1. The only question involved in this case is whether the execution of the decree is barred under Section 48 of the C. P. C. The decree was obtained against several persons including the present appellant who was defendant No. 3 in the Trial Court on the 7th July 1911. There, was an appeal against that decree by two of the defendants in the case, the present appellant not being a party to it either as appellant or respondent. The appeal of the defendants Nos. 1 and 2 was dismissed on the 23rd December 1912. Several applications for execution of the decree had been made by the plaintiff-decree-holder for costs as against the judgment-debtors. But the present application was made on the 13th July 1923, that is, more than 12 years after the decree passed against the defendants (c) which defendant No. 3, the present appellant, was a party, but less than 12 years from the decree of the Appellate Court of the 23rd December 1912 to which the present appellant was no party.
2. The contention on behalf of the appellant is that if the decree-holder is executing the decree of the Appellate Court of the 23rd December 1912 it cannot be executed ay against him because he was no party to the decree; but if it was the decree of 7 July 1911 which the decree-holder seeks to execute then it is barred by limitation under Section 48, C. P. C.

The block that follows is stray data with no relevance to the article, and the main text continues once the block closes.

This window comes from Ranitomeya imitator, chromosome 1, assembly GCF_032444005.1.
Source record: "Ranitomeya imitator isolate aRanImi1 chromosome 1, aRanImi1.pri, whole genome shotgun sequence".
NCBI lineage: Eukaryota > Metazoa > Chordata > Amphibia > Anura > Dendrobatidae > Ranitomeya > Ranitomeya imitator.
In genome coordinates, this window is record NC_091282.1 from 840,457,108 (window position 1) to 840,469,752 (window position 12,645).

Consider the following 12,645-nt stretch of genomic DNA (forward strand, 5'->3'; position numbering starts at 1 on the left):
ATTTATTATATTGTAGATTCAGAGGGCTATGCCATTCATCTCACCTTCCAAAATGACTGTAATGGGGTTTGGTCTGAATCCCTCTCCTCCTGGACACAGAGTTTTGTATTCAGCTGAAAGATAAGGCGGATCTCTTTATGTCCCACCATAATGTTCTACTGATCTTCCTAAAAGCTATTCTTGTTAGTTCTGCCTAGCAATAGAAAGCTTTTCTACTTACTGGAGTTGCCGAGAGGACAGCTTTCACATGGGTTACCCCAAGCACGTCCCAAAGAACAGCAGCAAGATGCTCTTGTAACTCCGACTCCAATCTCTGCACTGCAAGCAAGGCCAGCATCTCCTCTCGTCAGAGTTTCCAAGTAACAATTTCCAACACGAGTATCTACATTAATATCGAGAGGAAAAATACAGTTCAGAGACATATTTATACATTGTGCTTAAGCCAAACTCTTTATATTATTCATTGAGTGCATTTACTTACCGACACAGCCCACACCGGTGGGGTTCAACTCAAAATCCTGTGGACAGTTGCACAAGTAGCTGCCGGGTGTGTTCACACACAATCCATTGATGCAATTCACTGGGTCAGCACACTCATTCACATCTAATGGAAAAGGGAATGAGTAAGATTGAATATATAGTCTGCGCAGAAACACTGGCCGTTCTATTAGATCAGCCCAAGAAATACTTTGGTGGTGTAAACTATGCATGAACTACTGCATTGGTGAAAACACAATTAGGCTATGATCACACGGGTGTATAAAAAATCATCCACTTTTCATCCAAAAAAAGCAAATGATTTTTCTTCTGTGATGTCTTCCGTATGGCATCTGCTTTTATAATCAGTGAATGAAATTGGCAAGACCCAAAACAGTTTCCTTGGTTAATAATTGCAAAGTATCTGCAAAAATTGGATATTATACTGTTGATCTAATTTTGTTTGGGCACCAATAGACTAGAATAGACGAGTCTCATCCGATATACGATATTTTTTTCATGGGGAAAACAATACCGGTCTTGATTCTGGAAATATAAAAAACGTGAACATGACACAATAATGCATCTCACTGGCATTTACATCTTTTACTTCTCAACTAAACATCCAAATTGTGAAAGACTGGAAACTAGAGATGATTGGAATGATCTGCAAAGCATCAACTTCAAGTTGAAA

3. It seems to us that the contention of the appellant should be accepted. It is contended on behalf of the respondent that the fact that there was an appeal against the decree of the 7th July 1911 gives him the right to execute the decree as against defendant No. 3 counting the period of limitation from the decree passed by the Appellate Court. Reliance has been placed on behalf of the respondent on the case of Loke Nath Singh v. Gaju Singh 31 Ind. Cas. 426 : 20 C.W.N. 178 : 22 C.L.J. 333. But that case proceeded upon the question whether the execution of the decree was barred or not having regard to the provisions of Article 182 of the Indian Limitation Act. That case is not applicable to the present question as it depends on the provisions of Section 48, C. P. C.
4. The only ground on which the respondent can maintain his plea that the execution of the decree is not barred by limitation is that the decree of the Trial Court had been merged in the decree of the Court of Appeal. But the difficulty in his way is that the present appellant Was not a party to the appeal and consequently no order could have been made as against him by the Appellate Court by its decree. It cannot, therefore, be said that the decree of the Trial Court was merged in the decree of the Appellate Court.
5. The appeal, therefore, must succeed and the order of the Court below directing execution to proceed as against the appellant who was defendant No. 3 in the original suit must be set aside.
6. The appellant is entitled to his costs in all Courts. We assess the hearing-fee at two gold mohurs.